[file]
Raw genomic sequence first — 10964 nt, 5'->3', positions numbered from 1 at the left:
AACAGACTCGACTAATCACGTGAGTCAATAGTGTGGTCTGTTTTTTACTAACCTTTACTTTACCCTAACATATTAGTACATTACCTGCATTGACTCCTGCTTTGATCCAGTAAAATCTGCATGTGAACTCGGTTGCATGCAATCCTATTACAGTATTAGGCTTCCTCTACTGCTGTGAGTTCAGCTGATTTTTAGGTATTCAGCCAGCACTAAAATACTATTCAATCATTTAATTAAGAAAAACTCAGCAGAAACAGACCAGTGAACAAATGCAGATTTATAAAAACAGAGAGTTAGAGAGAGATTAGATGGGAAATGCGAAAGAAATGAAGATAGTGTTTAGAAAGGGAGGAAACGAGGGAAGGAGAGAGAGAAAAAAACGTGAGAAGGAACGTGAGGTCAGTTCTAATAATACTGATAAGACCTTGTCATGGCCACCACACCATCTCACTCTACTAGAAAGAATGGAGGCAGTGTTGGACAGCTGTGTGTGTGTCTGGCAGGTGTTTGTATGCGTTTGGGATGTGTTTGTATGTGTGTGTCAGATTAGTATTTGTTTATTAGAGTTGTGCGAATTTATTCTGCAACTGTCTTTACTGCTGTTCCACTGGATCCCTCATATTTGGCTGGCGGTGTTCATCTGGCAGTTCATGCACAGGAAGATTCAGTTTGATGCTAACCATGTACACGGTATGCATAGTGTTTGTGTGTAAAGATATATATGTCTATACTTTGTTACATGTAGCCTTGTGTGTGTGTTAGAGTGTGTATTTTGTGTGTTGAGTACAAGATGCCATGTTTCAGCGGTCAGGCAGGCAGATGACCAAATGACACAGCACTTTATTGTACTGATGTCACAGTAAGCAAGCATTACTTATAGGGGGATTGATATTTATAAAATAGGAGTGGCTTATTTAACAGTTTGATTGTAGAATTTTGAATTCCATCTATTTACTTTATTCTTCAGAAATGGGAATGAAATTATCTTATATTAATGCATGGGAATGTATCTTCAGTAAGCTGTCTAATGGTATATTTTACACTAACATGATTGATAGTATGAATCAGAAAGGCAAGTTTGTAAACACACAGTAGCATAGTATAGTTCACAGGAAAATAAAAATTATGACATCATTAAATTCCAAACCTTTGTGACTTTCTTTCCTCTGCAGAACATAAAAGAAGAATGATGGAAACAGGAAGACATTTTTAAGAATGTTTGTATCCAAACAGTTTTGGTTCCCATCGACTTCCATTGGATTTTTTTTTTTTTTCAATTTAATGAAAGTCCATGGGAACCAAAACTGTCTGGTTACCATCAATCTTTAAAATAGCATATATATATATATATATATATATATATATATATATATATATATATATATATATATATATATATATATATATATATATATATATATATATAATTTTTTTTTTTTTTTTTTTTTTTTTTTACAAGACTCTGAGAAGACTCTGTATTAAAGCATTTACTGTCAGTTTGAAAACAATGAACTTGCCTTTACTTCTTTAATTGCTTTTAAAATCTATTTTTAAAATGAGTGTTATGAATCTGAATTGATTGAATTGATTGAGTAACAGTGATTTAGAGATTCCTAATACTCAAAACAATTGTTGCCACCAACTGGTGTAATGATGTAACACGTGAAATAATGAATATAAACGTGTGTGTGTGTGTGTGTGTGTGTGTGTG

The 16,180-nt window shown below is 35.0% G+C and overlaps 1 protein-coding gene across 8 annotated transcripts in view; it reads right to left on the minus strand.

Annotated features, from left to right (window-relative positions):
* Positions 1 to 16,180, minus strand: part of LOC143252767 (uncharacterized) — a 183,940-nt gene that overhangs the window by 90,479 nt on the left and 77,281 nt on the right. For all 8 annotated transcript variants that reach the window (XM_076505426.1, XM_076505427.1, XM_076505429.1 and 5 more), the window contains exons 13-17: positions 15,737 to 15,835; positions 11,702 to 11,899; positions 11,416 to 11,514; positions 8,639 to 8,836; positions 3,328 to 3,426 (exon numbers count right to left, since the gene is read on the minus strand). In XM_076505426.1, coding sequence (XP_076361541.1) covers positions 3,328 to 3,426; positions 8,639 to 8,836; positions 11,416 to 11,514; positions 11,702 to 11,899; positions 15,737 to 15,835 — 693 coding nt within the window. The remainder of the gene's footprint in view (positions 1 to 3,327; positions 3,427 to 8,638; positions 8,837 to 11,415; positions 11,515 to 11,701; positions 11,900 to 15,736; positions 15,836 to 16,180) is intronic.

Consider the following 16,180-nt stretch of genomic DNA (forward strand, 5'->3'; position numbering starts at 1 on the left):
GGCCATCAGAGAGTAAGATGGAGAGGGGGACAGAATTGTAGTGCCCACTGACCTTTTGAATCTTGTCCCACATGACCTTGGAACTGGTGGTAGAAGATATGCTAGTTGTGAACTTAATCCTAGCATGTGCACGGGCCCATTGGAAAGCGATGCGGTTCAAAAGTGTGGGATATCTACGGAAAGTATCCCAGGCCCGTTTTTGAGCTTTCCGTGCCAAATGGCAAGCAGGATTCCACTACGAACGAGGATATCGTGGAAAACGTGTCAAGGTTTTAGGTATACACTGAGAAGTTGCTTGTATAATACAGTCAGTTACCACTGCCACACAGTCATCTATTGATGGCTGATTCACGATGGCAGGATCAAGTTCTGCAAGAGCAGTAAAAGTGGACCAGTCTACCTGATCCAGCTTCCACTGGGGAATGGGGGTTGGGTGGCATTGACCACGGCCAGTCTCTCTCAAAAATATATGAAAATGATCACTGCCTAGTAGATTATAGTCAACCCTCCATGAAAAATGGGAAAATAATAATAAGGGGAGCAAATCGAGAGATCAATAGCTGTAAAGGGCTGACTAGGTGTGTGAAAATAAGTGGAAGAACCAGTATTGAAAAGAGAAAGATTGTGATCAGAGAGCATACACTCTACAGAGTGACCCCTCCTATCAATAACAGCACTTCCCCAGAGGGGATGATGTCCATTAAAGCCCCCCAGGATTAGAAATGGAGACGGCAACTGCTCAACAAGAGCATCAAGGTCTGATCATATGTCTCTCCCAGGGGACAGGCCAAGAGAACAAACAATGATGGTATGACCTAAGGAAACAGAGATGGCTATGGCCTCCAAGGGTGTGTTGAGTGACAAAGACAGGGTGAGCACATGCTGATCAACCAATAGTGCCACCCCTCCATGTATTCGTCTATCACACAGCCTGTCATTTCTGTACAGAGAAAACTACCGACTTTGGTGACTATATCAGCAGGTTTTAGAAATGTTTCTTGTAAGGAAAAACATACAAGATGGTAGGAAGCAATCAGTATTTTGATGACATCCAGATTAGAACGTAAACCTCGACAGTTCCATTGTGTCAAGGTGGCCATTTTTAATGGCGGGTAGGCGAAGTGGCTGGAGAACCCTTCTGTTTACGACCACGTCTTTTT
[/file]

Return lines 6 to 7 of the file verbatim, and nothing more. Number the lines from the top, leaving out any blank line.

Consider the following 16,180-nt stretch of genomic DNA (forward strand, 5'->3'; position numbering starts at 1 on the left):
GGCCATCAGAGAGTAAGATGGAGAGGGGGACAGAATTGTAGTGCCCACTGACCTTTTGAATCTTGTCCCACATGACCTTGGAACTGGTGGTAGAAGATATGCTAGTTGTGAACTTAATCCTAGCATGTGCACGGGCCCATTGGAAAGCGATGCGGTTCAAAAGTGTGGGATATCTACGGAAAGTATCCCAGGCCCGTTTTTGAGCTTTCCGTGCCAAATGGCAAGCAGGATTCCACTACGAACGAGGATATCGTGGAAAACGTGTCAAGGTTTTAGGTATACACTGAGAAGTTGCTTGTATAATACAGTCAGTTACCACTGCCACACAGTCATCTATTGATGGCTGATTCACGATGGCAGGATCAAGTTCTGCAAGAGCAGTAAAAGTGGACCAGTCTACCTGATCCAGCTTCCACTGGGGAATGGGGGTTGGGTGGCATTGACCACGGCCAGTCTCTCTCAAAAATATATGAAAATGATCACTGCCTAGTAGATTATAGTCAACCCTCCATGAAAAATGGGAAAATAATAATAAGGGGAGCAAATCGAGAGATCAATAGCTGTAAAGGGCTGACTAGGTGTGTGAAAATAAGTGGAAGAACCAGTATTGAAAAGAGAAAGATTGTGATCAGAGAGCATACACTCTACAGAGTGACCCCTCCTATCAATAACAGCACTTCCCCAGAGGGGATGATGTCCATTAAAGCCCCCCAGGATTAGAAATGGAGACGGCAACTGCTCAACAAGAGCATCAAGGTCTGATCATATGTCTCTCCCAGGGGACAGGCCAAGAGAACAAACAATGATGGTATGACCTAAGGAAACAGAGATGGCTATGGCCTCCAAGGGTGTGTTGAGTGACAAAGACAGGGTGAGCACATGCTGATCAACCAATAGTGCCACCCCTCCATGTATTCGTCTATCACACAGCCTGTCATTTCTGTACAGAGAAAACTACCGACTTTGGTGACTATATCAGCAGGTTTTAGAAATGTTTCTTGTAAGGAAAAACATACAAGATGGTAGGAAGCAATCAGTATTTTGATGACATCCAGATTAGAACGTAAACCTCGACAGTTCCATTGTGTCAAGGTGGCCATTTTTAATGGCGGGTAGGCGAAGTGGCTGGAGAACCCTTCTGTTTACGACCACGTCTTTTT